Cubbedge, A.W. 1994. Comparisons of floodplain forest bird communities adjacent to four land use types at Minnesota Valley National Wildlife Refuge. M.S. Thesis, University of Missouri-Columbia. 93 pp.
Minnesota Valley National Wildlife Refuge is a 3239 ha greenway extending 55 km along the Minnesota River. The refuge is located within the 7-county Minneapolis-St. Paul metropolitan area. Floodplain forest is the most abundant terrestrial habitat on the refuge and is most vulnerable to the effects of urbanization. In 1992 I started a 2-year study comparing the winter and breeding bird communities of the four largest floodplain forest stands on the refuge. My goal was to determine if bird species composition and abundance among the four stands was influenced by adjacent commercial, residential, industrial, and agricultural land uses. I counted birds on strip transects located in each of the four stands and in the adjacent land use areas.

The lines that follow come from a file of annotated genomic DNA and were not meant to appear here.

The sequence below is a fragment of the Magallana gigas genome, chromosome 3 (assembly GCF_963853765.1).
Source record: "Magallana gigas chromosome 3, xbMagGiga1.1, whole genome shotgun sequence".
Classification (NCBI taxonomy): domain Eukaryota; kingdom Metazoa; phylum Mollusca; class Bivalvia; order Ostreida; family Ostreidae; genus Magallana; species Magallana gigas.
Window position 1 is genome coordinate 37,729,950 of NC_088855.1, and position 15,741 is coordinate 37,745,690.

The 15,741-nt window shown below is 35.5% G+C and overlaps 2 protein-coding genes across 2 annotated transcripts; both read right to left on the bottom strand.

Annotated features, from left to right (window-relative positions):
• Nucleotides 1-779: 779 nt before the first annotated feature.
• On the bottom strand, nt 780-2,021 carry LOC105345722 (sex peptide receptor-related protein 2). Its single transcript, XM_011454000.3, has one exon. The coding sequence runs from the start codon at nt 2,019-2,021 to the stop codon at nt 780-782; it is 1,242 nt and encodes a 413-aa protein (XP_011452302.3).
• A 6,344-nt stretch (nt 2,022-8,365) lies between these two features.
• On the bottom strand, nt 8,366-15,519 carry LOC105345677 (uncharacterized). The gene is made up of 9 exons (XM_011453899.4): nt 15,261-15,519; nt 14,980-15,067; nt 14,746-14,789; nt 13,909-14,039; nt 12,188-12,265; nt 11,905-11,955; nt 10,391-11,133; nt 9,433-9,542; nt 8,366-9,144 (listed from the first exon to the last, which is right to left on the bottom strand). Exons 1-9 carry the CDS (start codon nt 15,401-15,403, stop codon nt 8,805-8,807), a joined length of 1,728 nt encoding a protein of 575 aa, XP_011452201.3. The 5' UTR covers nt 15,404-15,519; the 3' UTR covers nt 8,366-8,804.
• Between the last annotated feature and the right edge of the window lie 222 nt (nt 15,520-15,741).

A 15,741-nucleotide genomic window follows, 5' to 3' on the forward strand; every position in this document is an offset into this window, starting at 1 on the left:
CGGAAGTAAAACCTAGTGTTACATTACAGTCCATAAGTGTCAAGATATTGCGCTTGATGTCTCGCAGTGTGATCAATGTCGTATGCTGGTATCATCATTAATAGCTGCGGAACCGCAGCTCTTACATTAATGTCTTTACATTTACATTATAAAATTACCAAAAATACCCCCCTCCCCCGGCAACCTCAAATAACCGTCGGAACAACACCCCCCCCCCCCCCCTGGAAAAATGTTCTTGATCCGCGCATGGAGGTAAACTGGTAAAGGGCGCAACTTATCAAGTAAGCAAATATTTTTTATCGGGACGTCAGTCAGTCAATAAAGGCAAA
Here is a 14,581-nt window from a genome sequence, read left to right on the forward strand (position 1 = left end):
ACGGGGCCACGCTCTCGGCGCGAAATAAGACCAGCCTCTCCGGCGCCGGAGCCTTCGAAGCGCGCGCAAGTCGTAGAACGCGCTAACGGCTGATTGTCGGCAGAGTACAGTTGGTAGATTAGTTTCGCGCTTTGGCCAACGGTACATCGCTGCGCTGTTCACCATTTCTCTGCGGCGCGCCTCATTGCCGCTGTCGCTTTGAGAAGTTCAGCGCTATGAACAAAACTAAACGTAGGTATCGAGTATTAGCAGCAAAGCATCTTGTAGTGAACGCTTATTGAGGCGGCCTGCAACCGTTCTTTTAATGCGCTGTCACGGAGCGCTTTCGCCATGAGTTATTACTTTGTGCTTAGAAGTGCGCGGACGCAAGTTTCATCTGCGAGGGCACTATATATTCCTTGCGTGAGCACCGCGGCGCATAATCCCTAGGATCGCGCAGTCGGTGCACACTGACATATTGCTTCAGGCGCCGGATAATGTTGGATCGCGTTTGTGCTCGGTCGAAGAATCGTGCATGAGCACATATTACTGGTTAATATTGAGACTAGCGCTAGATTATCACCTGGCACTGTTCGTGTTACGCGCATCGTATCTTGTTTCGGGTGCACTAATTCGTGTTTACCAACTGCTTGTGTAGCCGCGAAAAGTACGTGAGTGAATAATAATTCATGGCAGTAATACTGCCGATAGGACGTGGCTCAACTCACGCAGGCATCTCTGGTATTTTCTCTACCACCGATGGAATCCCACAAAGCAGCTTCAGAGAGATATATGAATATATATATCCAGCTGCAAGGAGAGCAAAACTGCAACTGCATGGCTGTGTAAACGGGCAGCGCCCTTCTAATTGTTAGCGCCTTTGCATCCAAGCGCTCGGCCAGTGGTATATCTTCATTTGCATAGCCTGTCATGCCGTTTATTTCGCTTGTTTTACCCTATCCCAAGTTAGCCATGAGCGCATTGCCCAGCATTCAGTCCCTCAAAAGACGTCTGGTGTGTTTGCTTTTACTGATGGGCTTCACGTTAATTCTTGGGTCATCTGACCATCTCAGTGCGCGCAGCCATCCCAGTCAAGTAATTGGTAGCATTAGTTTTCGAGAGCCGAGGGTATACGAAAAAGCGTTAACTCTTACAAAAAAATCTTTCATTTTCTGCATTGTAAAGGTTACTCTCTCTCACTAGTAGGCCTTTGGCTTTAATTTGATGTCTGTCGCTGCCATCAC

Data from 1992 and 1993 indicated that the bird communities of the floodplain forest stands were distinct in species composition and density from those of the adjacent land uses, during the winter and breeding season. Adjacent land use did not appear to explain the patterns of differences observed for the winter floodplain forest birds. However, land use assocated with the industrial area resulted in changes in the structure of adjacent floodplain forest and consequently the breeding bird community. Natural resource managers should recognize the potential consequences of habitat alterations resulting from adjacent land use practices.